When you hit the jackpot finding a free public Wi-Fi network, the last thing you’re worried about is the list of terms and conditions you must agree to before connecting. Better to just close your eyes and hope they don’t apply to you, right? Well, that desire to find the fastest way to the internet resulted in 22,000 people unknowingly signing up for 1,000 hours of community service.
Public Wi-Fi provider Purple snuck a clever little clause in its legal terms that blindsided users into a community service contract. The experiment was all in good fun—a test to show the “lack of consumer awareness” about what people could possibly be signing up for.
“Our experiment shows it’s all too easy to tick a box and consent to something unfair,” Gavin Wheedon, Purple’s CEO, said in a press release on Thursday.
Of the more than 22,000 who connected to Purple’s Wi-Fi over a period of two weeks, only one person read the terms. Yep, a single person knew about the community service clause.
So what did the other tens of thousands of people agree to exactly? Everything from painting snails to cleaning latrines.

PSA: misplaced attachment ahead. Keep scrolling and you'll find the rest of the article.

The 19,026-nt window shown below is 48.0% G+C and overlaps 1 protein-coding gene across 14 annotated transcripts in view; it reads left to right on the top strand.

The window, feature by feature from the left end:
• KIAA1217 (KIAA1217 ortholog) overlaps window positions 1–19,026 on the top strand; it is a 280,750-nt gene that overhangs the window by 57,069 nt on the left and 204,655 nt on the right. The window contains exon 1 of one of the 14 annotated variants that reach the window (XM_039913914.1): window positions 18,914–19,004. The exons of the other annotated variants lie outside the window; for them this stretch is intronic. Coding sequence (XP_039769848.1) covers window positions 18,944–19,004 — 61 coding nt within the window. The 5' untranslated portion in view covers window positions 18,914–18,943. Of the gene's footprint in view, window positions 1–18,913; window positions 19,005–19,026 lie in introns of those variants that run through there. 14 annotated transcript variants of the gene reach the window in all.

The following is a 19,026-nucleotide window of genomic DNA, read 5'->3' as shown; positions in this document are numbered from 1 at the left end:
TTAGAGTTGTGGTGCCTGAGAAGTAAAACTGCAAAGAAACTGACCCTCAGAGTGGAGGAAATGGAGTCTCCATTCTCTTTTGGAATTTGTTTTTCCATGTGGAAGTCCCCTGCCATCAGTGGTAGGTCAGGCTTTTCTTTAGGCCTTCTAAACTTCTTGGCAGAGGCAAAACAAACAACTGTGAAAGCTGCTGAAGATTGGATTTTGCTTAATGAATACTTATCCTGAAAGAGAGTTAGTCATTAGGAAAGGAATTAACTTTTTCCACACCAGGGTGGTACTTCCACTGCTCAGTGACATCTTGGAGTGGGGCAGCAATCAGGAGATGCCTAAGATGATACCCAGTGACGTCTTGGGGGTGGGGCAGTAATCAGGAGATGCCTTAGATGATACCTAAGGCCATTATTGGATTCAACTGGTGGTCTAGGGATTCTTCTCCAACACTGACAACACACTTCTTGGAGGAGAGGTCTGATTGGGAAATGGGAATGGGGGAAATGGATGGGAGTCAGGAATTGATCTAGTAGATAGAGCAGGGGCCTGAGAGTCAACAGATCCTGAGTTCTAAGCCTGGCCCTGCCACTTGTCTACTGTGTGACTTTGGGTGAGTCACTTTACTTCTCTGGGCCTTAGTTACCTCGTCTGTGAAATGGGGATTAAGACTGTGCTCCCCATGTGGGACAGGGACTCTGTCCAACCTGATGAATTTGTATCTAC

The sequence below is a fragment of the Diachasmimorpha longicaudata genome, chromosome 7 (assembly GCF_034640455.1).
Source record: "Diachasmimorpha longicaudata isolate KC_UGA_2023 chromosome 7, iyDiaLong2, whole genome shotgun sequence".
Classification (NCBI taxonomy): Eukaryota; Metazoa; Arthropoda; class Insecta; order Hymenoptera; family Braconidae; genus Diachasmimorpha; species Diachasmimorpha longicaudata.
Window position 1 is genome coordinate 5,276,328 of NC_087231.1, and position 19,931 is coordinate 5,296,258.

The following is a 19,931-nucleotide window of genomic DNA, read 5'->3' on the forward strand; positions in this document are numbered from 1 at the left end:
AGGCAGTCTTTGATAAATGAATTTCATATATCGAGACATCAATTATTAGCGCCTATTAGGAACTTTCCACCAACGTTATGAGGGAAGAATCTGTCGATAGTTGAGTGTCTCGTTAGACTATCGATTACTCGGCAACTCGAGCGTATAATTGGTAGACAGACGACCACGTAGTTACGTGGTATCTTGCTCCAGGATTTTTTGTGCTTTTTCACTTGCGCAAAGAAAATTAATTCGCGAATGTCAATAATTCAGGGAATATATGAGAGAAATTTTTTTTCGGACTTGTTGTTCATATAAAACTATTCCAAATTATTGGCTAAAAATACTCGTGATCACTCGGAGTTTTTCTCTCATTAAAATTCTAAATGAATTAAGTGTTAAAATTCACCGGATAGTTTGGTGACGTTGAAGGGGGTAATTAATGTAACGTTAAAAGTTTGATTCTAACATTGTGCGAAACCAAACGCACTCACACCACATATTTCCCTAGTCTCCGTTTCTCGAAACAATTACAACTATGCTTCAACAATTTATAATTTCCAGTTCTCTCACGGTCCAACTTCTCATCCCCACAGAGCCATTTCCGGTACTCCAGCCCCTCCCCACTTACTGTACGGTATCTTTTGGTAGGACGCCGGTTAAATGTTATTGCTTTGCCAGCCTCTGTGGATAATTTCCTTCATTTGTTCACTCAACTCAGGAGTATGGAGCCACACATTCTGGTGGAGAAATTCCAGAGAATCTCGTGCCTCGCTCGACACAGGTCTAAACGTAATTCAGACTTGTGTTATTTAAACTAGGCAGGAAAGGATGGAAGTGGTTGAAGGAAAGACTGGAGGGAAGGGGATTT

The user may be required, at Purple’s discretion, to carry out 1,000 hours of community service. This may include the following. Cleansing local parks of animal waste. Providing hugs to stray cats and dogs. Manually relieving sewer blockages. Cleaning portable lavatories at local festivals and events. Painting snail shells to brighten up their existence. Scraping chewing gum off the streets.
Purple’s experiment was part of an effort to show EU customers that it is already compliant with the Union’s General Data Protection Regulation, which will require “unambiguous consent” before user’s data can be used for marketing. It also fittingly calls for a more intelligible request-for-consent form, and will not allow “long illegible terms and conditions full of legalese.”
The EU will start enforcing the legislation in May 2018, probably around the time Purple’s customers would start finishing their community service requirement. Lucky for them, the network provider has no plans to enforce its arduous clause.